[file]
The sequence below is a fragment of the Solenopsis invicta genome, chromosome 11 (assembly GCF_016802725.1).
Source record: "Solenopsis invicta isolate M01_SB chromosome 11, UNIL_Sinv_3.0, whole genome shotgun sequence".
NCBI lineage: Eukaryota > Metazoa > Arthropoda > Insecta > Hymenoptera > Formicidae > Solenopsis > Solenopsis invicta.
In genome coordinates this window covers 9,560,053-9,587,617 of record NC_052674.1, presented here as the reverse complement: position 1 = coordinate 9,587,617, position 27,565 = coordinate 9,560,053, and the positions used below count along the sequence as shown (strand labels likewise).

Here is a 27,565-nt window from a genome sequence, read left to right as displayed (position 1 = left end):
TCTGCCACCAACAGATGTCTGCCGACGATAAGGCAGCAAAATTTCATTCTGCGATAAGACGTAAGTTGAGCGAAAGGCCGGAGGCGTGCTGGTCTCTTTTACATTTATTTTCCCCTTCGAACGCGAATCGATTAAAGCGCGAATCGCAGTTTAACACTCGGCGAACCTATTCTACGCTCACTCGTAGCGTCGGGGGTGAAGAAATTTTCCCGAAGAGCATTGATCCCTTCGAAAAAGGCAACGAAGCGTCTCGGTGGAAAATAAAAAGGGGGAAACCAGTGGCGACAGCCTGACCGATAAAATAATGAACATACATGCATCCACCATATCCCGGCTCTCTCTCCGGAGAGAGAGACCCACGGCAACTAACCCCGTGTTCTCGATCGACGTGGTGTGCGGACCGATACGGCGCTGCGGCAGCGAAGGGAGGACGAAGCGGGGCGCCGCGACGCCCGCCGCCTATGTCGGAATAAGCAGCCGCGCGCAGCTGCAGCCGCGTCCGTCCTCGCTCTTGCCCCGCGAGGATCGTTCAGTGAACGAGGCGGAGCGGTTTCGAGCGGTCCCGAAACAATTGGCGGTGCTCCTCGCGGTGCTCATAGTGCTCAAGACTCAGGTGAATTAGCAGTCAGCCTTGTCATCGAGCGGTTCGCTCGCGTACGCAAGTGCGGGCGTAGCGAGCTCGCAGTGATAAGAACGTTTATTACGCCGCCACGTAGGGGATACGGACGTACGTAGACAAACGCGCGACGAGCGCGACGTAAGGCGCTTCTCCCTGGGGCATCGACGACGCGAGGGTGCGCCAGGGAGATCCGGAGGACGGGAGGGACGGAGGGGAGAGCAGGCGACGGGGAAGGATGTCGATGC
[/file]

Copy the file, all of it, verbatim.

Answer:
The sequence below is a fragment of the Solenopsis invicta genome, chromosome 11 (assembly GCF_016802725.1).
Source record: "Solenopsis invicta isolate M01_SB chromosome 11, UNIL_Sinv_3.0, whole genome shotgun sequence".
NCBI lineage: Eukaryota > Metazoa > Arthropoda > Insecta > Hymenoptera > Formicidae > Solenopsis > Solenopsis invicta.
In genome coordinates this window covers 9,560,053-9,587,617 of record NC_052674.1, presented here as the reverse complement: position 1 = coordinate 9,587,617, position 27,565 = coordinate 9,560,053, and the positions used below count along the sequence as shown (strand labels likewise).

Here is a 27,565-nt window from a genome sequence, read left to right as displayed (position 1 = left end):
TCTGCCACCAACAGATGTCTGCCGACGATAAGGCAGCAAAATTTCATTCTGCGATAAGACGTAAGTTGAGCGAAAGGCCGGAGGCGTGCTGGTCTCTTTTACATTTATTTTCCCCTTCGAACGCGAATCGATTAAAGCGCGAATCGCAGTTTAACACTCGGCGAACCTATTCTACGCTCACTCGTAGCGTCGGGGGTGAAGAAATTTTCCCGAAGAGCATTGATCCCTTCGAAAAAGGCAACGAAGCGTCTCGGTGGAAAATAAAAAGGGGGAAACCAGTGGCGACAGCCTGACCGATAAAATAATGAACATACATGCATCCACCATATCCCGGCTCTCTCTCCGGAGAGAGAGACCCACGGCAACTAACCCCGTGTTCTCGATCGACGTGGTGTGCGGACCGATACGGCGCTGCGGCAGCGAAGGGAGGACGAAGCGGGGCGCCGCGACGCCCGCCGCCTATGTCGGAATAAGCAGCCGCGCGCAGCTGCAGCCGCGTCCGTCCTCGCTCTTGCCCCGCGAGGATCGTTCAGTGAACGAGGCGGAGCGGTTTCGAGCGGTCCCGAAACAATTGGCGGTGCTCCTCGCGGTGCTCATAGTGCTCAAGACTCAGGTGAATTAGCAGTCAGCCTTGTCATCGAGCGGTTCGCTCGCGTACGCAAGTGCGGGCGTAGCGAGCTCGCAGTGATAAGAACGTTTATTACGCCGCCACGTAGGGGATACGGACGTACGTAGACAAACGCGCGACGAGCGCGACGTAAGGCGCTTCTCCCTGGGGCATCGACGACGCGAGGGTGCGCCAGGGAGATCCGGAGGACGGGAGGGACGGAGGGGAGAGCAGGCGACGGGGAAGGATGTCGATGC